Course Hero. "Coriolanus Study Guide." Course Hero. 16 Mar. 2018. Web. 25 Apr. 2018. <https://www.coursehero.com/lit/Coriolanus/>.
Course Hero. (2018, March 16). Coriolanus Study Guide. In Course Hero. Retrieved April 25, 2018, from https://www.coursehero.com/lit/Coriolanus/
(Course Hero, 2018)
Course Hero. "Coriolanus Study Guide." March 16, 2018. Accessed April 25, 2018. https://www.coursehero.com/lit/Coriolanus/.
Course Hero, "Coriolanus Study Guide," March 16, 2018, accessed April 25, 2018, https://www.coursehero.com/lit/Coriolanus/.
In ancient Rome, the butterfly symbolized the soul and the very essence of a human being. The butterfly symbolized transformation. The Romans believed the soul lived in the mouth, and sculptures even depicted a butterfly emerging from a man's mouth. Butterflies were so revered they appeared on coinage to represent marriage and weddings. This view of the butterfly adds considerable importance to the scene in which Valeria recounts seeing young Martius repeatedly catch and release a butterfly. After he stumbles Martius is angered, and the next instant he catches the butterfly and crushes it with his teeth. Valeria views that moment as a sign of strength and resolve in the boy. But perhaps by killing it using his mouth, Martius is devouring his own soul.
Coriolanus refers to the general public as "the beast with many heads" in Act 4, Scene 1. This is a reference to the Hydra, a beast that could devour men. Cutting off one of its heads was useless since another would grow in its place. This is a fitting representation of the public from Coriolanus's point of view. There would always be someone present to judge him and remind him of his humanity.
Coriolanus refers to Aufidius as a lion he is proud to hunt in Act 1, Scene 1. The Romans viewed the lion as powerful and associated it with the Greek god Hercules, who wore a lion skin. This reference to a symbol of power indicates Coriolanus's respect for Aufidius. This admiration will manifest again in Act 4 when Coriolanus seeks out Aufidius to join with him in launching an attack against Rome.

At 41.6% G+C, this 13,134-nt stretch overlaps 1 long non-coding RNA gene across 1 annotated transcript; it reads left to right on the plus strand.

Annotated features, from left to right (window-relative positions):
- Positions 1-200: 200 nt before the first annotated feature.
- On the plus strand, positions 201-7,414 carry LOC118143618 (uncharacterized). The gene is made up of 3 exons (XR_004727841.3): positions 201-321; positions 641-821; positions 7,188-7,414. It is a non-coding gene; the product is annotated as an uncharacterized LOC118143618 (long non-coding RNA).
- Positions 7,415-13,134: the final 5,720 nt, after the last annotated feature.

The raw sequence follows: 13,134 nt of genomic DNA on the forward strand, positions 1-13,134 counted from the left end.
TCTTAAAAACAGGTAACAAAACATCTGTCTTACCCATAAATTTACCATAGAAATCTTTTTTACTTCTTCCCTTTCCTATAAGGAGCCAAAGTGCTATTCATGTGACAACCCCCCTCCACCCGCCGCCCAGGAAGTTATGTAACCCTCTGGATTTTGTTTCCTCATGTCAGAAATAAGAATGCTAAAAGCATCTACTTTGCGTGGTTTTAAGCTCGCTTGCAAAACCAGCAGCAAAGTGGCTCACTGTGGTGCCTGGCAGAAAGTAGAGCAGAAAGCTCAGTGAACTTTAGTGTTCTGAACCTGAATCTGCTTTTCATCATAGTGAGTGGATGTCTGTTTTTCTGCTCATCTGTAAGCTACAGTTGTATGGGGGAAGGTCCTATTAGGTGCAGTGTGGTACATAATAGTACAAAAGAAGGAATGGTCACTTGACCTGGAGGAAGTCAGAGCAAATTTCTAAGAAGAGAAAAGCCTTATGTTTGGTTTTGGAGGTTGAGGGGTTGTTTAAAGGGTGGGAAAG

Coriolanus also indicates his hostility toward the commoners by referring to them as "curs" in Act 3, Scene 3. He is effectively dismissing their criticism of him and reducing the people to the level of mongrels. Though Romans could have a domesticated dog, it was still seen as primarily a beast for hunting or protection—in other words, most of the time a dog was a necessity but little else. And Coriolanus's reference to curs is equal to a beast of little use that only exists on the scraps it can find.
This article of clothing only appears briefly in Act 2. It is an important symbol of Coriolanus's discomfort with anything that equates him with other men. He feels he is above their judgment and rituals and can stand most nobly when allowed to follow his own ethics. There was a custom in ancient Rome for a man considered for consul to humble himself by wearing only a toga. This was to show any injuries received in battle and to indicate there was nothing to hide, such as money from bribery. Plutarch mentions this approach in the book Plutarch's Lives.
In Plutarch's account, the toga is briefly mentioned. In Coriolanus it is given a different term: the robe of humility. Shakespeare likely borrowed this term from the biblical reference in 1 Peter. Being "clothed in humility" is a sign of faith and a willingness to serve a higher power. This is particularly important since humility is the one Roman virtue Coriolanus sorely lacks. He grumbles about the prospect of wearing the robe in Act 2, Scene 2 and even tries to dismiss the longstanding ritual. Eventually he dons the robe in Act 2, Scene 3 and stands before citizens for their judgment. However, he cannot bring himself to control his arrogance and lashes out at the citizenry verbally. This is an important moment: the symbolism of the robe is disrespected and Coriolanus's action foreshadows more trouble ahead for his relationship with the public.